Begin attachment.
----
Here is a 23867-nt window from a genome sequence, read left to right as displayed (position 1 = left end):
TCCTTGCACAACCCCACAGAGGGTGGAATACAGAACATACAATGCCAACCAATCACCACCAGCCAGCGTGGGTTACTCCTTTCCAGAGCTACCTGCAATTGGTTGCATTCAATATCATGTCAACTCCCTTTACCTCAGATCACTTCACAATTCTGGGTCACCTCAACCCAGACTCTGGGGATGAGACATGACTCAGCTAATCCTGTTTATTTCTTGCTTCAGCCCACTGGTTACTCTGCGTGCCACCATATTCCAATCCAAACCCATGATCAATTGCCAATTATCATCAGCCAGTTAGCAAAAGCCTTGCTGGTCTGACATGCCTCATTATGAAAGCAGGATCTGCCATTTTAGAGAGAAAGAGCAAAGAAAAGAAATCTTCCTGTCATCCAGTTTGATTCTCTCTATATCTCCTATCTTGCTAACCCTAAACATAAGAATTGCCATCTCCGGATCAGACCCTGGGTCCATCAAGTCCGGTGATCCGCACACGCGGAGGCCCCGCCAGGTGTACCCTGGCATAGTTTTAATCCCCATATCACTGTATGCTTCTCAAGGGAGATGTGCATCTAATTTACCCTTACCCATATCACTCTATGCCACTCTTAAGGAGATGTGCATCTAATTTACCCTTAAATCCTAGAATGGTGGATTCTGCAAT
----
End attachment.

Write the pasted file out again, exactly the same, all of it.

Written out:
Here is a 23867-nt window from a genome sequence, read left to right as displayed (position 1 = left end):
TCCTTGCACAACCCCACAGAGGGTGGAATACAGAACATACAATGCCAACCAATCACCACCAGCCAGCGTGGGTTACTCCTTTCCAGAGCTACCTGCAATTGGTTGCATTCAATATCATGTCAACTCCCTTTACCTCAGATCACTTCACAATTCTGGGTCACCTCAACCCAGACTCTGGGGATGAGACATGACTCAGCTAATCCTGTTTATTTCTTGCTTCAGCCCACTGGTTACTCTGCGTGCCACCATATTCCAATCCAAACCCATGATCAATTGCCAATTATCATCAGCCAGTTAGCAAAAGCCTTGCTGGTCTGACATGCCTCATTATGAAAGCAGGATCTGCCATTTTAGAGAGAAAGAGCAAAGAAAAGAAATCTTCCTGTCATCCAGTTTGATTCTCTCTATATCTCCTATCTTGCTAACCCTAAACATAAGAATTGCCATCTCCGGATCAGACCCTGGGTCCATCAAGTCCGGTGATCCGCACACGCGGAGGCCCCGCCAGGTGTACCCTGGCATAGTTTTAATCCCCATATCACTGTATGCTTCTCAAGGGAGATGTGCATCTAATTTACCCTTACCCATATCACTCTATGCCACTCTTAAGGAGATGTGCATCTAATTTACCCTTAAATCCTAGAATGGTGGATTCTGCAAT